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Image 7 of Kentucky Alumnus, 1986, no. 3

Part of Kentucky alumnus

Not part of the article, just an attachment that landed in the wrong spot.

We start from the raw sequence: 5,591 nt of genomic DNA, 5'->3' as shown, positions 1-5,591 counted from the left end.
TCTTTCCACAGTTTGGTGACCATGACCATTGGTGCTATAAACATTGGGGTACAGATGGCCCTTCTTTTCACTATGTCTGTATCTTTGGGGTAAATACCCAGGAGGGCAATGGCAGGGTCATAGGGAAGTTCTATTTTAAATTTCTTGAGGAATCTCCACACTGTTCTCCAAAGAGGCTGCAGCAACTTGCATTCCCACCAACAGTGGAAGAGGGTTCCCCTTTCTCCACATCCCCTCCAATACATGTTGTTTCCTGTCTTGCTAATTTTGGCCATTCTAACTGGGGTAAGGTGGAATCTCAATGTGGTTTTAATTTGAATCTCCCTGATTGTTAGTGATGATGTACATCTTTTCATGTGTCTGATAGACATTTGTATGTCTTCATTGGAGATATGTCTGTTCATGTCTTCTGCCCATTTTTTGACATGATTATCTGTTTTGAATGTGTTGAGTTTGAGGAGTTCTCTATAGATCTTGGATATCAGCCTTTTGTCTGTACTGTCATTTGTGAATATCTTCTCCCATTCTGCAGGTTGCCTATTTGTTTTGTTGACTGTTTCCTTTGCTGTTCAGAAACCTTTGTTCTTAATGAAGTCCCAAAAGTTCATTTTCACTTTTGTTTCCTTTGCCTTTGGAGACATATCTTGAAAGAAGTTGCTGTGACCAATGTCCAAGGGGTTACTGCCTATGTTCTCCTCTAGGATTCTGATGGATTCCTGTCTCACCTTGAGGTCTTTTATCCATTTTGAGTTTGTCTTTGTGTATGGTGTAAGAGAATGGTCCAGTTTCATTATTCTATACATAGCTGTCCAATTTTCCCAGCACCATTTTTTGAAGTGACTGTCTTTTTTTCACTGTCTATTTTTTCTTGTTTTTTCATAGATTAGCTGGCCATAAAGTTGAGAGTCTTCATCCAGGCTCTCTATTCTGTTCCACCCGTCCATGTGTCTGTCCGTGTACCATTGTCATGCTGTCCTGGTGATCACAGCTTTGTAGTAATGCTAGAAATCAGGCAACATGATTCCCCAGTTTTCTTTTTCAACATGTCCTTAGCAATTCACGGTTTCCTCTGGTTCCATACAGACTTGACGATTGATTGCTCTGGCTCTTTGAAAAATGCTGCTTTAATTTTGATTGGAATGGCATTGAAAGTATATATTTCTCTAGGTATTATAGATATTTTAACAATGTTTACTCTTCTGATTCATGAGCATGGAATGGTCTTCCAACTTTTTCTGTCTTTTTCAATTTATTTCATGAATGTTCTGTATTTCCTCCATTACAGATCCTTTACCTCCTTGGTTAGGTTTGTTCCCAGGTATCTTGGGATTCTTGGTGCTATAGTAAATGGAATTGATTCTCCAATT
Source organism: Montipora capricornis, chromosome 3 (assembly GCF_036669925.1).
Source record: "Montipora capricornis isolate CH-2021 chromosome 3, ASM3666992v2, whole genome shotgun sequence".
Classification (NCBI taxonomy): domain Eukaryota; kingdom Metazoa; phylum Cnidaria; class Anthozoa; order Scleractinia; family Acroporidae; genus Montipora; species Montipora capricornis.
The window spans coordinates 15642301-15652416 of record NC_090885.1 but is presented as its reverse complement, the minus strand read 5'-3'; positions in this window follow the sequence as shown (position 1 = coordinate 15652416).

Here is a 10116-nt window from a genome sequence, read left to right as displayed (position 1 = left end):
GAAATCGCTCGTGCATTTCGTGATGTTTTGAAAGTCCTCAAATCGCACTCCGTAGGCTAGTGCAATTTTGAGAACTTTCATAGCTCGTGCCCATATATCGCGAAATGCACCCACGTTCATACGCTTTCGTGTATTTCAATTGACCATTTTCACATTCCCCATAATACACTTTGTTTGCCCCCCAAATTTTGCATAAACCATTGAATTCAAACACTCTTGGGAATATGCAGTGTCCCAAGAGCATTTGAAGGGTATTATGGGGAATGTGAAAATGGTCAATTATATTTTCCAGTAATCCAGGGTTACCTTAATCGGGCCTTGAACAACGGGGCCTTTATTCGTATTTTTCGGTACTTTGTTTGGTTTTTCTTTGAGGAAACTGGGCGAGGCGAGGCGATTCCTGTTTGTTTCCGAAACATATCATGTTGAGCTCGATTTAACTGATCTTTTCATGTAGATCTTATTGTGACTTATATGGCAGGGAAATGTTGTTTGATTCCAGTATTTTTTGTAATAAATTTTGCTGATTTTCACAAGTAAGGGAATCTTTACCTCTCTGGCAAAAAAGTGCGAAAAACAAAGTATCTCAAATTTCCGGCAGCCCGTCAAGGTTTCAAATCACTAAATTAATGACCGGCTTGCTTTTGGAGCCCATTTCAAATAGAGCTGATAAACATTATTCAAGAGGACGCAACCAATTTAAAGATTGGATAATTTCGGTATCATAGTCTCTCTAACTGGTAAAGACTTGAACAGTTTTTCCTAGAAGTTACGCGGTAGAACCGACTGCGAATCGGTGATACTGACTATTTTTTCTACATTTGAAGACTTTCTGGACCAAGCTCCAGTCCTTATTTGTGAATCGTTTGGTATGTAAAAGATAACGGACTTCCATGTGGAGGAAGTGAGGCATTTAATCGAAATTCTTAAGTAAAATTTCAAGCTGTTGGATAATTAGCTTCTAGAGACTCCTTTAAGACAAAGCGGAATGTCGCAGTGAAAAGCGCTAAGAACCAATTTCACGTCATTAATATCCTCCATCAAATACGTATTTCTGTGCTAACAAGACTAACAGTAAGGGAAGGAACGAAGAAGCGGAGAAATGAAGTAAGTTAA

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r E E F l F¤rmers’ Motivotions New Kid in Town _ in Not all farmers are involved in agricul- -—The "marginal family farmer," Owensboro Community College got a l` `¥ ture for the same reasons, and thus are who lacks property or skills, and values good start as UK’s 14th community col- " i likely to be affected differently by gov- autonomy while finding it difficult to re- lege with a Fall ’86 enrollment of 1,800. ernment farm policies, says a UK soci- main autonomous. While he may be in Classes were held last year as an exten- @5 ologist, Patrick Mooney. a poor financial condition, he is more sion of Henderson Community College h i While some farmers view their Oeeu- likely to stay in farming because he en- proving the need for a permanent facili- d pation solely as a business, others are joys the lifestyle. ty. After authorization by the 1986 Ji driven more by a desire to live the agri- Mooney says farmers who are not General Assembly, plans are now mov- ie Il cultural lifestyle. purely economically motivated may not ing ahead for construction of new facili- P Those in the latter category some- be helped much by government farm ties on approximately 100 acres of land = times make decisions that seem contrary policy, because such policies tend to ig- on US 231 at Veach Road. The hiring is V to the economists’ view of proiit- nore the "human" factor and assume of an architect to draw up plans and te l maximization. These decisions are not that fal‘m€fS will alWayS do what is most specifications is the next item on the 2 irrational but reflect a different set of €C0¤01'¤i€&llY expedient. agenda. j values, which Mooney referred to as MTG 3 l0t of f&fY1'1€fS, tl'1€ f1'10St impor- - "craftship"——where work is valued as tant thing is autonomy, what they call Dr ‘ more than merely a means to make iboiflg mY OWU b0SS,’ iiséiid Mooney. d` mOney_ "If some action could allow them to in "EcO¤OmjstS and policymakers [end make more money but threaten that au- to assume that all decision-making takes tonorny, such as borrowing money for Cr place in [hg COy)[(-jxt Of pygfit- €Xp21I1SlOI'1, SOl'l'1€ Of[l'1Cl'l'l Cl`1OOS€ 3.l1· rc maximization, l’m trying to show that tonomy 0V€F PYOHL iI`_ [hg[’g ngt always [hc Cg_g€’°’ Mggngy NOHC of {ht? lI`OI'1l€S of lZl'liS is that lll Said the current farm crisis, many of those nc In 8 mmm Study in Wisconsin, MOC- who are surviving are the ones who did [I" ngy idgntifigd {Our ggngyal Catgggrigs Of 1'IOt follow tl'lC €COI'IOI'1'llC I`3[lOl'l3.llty of ic- ‘ farmers based on their motivations and tho 1970s and Wh0 dccidfid to forgo €X‘ ifs Cmnomic Wellbeing; pansion in order to avoid debt." _ ° —The "successful family farmer," m who owns his property, is not financial- . L rt- ` ly encumbered, and enjoys his work cts both for its own sake and for the prod- `C- , uct it yields. He is able to buy and sell l` in a competitive market, and his work is , an integral part of his culture, ____ _ { —The "eeonomist`s i`armer," who _ owns the land (or rents it if it 1s·more ‘¢·.E= f profitable to do so) and makes decisions ff ag gl , `Q · . based mainly on profit maximization. § t l v:/: { ' j_‘ w l Farming for him is less a lifestyle, more ` ` I · lr abusiness. ·· ' — »» · · 1 em ¤S¤al‘y¤.*€¤· » ant or heavily 1n debt', with minimal skills. Farming for him 1S_]L1Si a_]ob, and ! because job opportunities are often W / ` more plentiful and lucrative elsewhere, / ” -*/ ,/J __,>__ “ \ ` ` he is likely to take part-time or full-time /,/r /_//"' // ‘ / Y // l employment offthe farm. » lr, ’/ / ’ ~ ·¤ / A l M T / / 7 *‘ii ` / / p UK 5